This past weekend Jyllands-Posten published an article about Jew-hatred in the Muslim community in Denmark.
In response (BT), Pia Kjærsgaard, head of the Danish People's Party, demands that this hatred, which is creating parallel societies, be dealt with. The party warns that the Nørrebro neighborhood of Copenhagen is becoming a refuge for antisemitism. At the same time, Kjærsgaard criticized the Left, who turn a blind eye to racist attacks by Muslims against Jews.
This article was prepared by the Islam in Europe blog - islamineurope.blogspot.com
"It's completely proper to go after Jews. Nobody fights for them - and neither does the Danish Left, which hates Israel's existence. The silence of the Left is telling, because it's normally from them that accusations of racism and xenophobia fly through the air. But xenophobia is apparently OK, as long as it's the foreigners who hate.
Kjærsgaard wrote that she refused to 'understand' tolerance and hate, and does not want to see areas of Denmark being closed off to people based on their religion, sexual orientation or political affiliation.
The JP article is translated below, with thanks to Uriasposten for the original.
I translated it due to the political response, but I don't see much new in it. The latest 'major' attack against Jews was May 1st, and was mentioned in a previous article on this subject.
There are a couple of points, though, which I think are new.
1. According to data from the Jewish community, Muslims (Middle Eastern immigrants) are responsible for close to 75% of reported attacks on Jews. I don't know if that's only for Copenhagen or nationwide.
2. The police expect Muslim violence against Jews. In the case of Søren, they warned him not to approach the Muslim-heavy neighborhoods, and when he was attacked, the agents thought he was asking for it by wearing a Jewish symbol. But then, after the Gaza flotilla raid by Israel, a supposedly moderate Danish imam warned that Jews should keep quiet and should not show support for Israel if they know what's good for them. Nobody seemed to think that was unusual.
Star of David taboo in Nørrebro
More Danish Jews are seeing the discontent and hatred of some people against acts by the state of Israel transferred to them as individuals, when they sport their Jewish identity.
For fear of ending up in a conflict or worse - of being attacked - more Danish Jews are removing clothing or jewelry that can reveal their Jewish affiliation.
This is confirmed by the Mosaic Faith Society, which in its incident reports saw a drop of antisemitic incidents in the past year.
"Several times I've advised against wearing kippah or anything else - for example, in Nørrebro, because experience tells us that it can lead to unpleasant experiences."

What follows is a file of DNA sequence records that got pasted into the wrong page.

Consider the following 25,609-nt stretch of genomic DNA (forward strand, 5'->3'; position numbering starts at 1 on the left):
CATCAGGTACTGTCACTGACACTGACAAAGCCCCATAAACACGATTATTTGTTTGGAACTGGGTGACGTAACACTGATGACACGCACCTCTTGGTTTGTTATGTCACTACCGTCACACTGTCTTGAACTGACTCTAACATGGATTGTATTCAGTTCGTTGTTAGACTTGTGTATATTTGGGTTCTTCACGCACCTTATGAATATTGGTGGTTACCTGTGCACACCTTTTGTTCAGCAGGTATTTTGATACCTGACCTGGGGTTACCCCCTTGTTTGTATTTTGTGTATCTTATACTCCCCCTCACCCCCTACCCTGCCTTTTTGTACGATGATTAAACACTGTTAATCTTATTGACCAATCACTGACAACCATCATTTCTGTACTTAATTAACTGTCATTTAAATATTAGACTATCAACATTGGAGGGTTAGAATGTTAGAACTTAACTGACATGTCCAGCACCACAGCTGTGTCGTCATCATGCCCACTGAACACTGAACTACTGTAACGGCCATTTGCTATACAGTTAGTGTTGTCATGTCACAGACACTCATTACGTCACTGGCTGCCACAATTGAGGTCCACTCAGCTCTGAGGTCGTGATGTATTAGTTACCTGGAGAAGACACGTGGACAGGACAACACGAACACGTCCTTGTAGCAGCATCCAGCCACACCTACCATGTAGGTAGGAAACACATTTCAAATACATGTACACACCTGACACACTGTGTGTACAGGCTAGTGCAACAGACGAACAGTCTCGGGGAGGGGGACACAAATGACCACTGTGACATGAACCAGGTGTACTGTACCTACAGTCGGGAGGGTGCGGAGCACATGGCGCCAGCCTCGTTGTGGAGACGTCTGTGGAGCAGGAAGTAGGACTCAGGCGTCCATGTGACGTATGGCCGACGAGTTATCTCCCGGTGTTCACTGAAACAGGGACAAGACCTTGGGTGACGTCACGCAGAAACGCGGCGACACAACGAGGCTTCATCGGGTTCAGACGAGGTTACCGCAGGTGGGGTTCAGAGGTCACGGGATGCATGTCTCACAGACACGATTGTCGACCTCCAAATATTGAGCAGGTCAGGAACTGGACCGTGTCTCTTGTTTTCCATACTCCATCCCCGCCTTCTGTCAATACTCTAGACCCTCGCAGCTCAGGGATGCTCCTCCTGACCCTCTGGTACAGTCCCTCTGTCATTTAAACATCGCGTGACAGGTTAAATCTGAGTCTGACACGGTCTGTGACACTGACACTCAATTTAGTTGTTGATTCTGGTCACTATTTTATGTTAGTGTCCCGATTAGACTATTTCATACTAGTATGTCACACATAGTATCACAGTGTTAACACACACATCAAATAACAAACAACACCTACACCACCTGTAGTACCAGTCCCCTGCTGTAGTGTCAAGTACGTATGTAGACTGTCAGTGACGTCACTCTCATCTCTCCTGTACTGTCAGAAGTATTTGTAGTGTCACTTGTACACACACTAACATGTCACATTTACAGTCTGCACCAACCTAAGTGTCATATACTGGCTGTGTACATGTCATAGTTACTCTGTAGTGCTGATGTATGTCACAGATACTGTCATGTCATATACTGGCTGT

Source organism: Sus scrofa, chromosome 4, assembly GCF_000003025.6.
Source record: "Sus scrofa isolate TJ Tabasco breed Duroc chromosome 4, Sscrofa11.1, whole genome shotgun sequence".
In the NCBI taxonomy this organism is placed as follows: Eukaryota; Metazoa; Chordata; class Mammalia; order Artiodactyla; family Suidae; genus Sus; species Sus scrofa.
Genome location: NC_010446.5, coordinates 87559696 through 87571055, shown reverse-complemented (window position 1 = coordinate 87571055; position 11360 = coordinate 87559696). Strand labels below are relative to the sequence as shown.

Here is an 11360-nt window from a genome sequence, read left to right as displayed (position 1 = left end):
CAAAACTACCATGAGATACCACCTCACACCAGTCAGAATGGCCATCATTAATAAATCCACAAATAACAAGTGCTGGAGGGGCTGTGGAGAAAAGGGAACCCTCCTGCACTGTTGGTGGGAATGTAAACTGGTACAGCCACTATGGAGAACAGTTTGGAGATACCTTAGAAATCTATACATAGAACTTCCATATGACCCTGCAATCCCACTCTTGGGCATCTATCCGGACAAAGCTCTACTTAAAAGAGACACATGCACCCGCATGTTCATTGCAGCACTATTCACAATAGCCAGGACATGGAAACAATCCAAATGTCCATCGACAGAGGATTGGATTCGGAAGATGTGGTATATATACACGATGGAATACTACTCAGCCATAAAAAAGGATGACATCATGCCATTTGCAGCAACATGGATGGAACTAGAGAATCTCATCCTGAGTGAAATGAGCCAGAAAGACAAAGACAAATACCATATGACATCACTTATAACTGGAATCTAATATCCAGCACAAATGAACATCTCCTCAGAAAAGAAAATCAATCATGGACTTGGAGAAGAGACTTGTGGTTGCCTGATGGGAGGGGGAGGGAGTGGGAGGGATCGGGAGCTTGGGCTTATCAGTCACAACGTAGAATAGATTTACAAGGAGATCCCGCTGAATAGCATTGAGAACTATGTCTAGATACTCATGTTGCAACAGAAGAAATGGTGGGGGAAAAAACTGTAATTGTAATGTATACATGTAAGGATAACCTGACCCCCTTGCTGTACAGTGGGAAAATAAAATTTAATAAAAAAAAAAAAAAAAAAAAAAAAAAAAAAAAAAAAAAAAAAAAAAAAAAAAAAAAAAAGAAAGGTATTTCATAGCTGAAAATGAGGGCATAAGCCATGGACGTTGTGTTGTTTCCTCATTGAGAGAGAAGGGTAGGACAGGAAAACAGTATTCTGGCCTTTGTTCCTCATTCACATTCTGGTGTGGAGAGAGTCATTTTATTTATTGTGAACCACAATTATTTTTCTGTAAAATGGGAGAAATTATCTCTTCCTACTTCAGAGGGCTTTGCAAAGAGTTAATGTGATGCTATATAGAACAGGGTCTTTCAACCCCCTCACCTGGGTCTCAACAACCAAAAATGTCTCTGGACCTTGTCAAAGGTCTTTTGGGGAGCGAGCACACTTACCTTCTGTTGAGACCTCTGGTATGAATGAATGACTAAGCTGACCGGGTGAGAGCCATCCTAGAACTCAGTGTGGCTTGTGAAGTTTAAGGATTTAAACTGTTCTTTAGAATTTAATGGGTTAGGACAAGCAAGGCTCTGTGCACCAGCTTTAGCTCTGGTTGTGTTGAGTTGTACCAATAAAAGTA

And there are probably more who keep it hidden, says the chairman of the Mosaic Faith-Society, Finn Schwarz.
One of those is 32 year old Peter Kaltoft from Amager, who today keeps his kippah on the shelf.
He takes it out only on special events, or when he's in the synagogue on Krystalgade (Krystal avenue) in Copenhagen.
"When I wear my kippah, I don't only symbolize Judaism, but apparently also Israel, and that can be offensive for some people," he says.
Danish Jews are more vigilant when the conflict between Israel and Palestine flares up.
The last time you could see this was when an 18 year old man was attacked on May 1st in Fælledparken in Copenhagen, because he said he was a Jew.
This episode happened at the same time as the high-profile clash between the Israeli commandos and the Turkish aid ships, that were bound for Gaza. [Ed: This is wrong, the Gaza flotilla raid was May 30th ]
"There is no doubt a link between what happens in Israel-Palestine and what goes on in Denmark. When the conflict is sparked in the Middle East, the same happens at home," says Finn Schwarz, who has found that Jews all over the world are held responsible for the civilian losses that follow in the wake of the fighting between the Israeli army and the Palestinians.
Peter Kaltoft had been subjected to various scenarios.
"The most common is nasty harassment, where I'm spitted and shouted at."
He says it also happens that they drive behind him slowly in their cars, while they hurl abuse out the window.
Harassment, shouts and spitting
He was accosted several times during the month, until almost a year ago he decided to be more careful with his faith and head covering.
Peter Kaltoft remembers in particular an episode from a year and a half ago, when he was on his way home from the synagogue in Nørreport.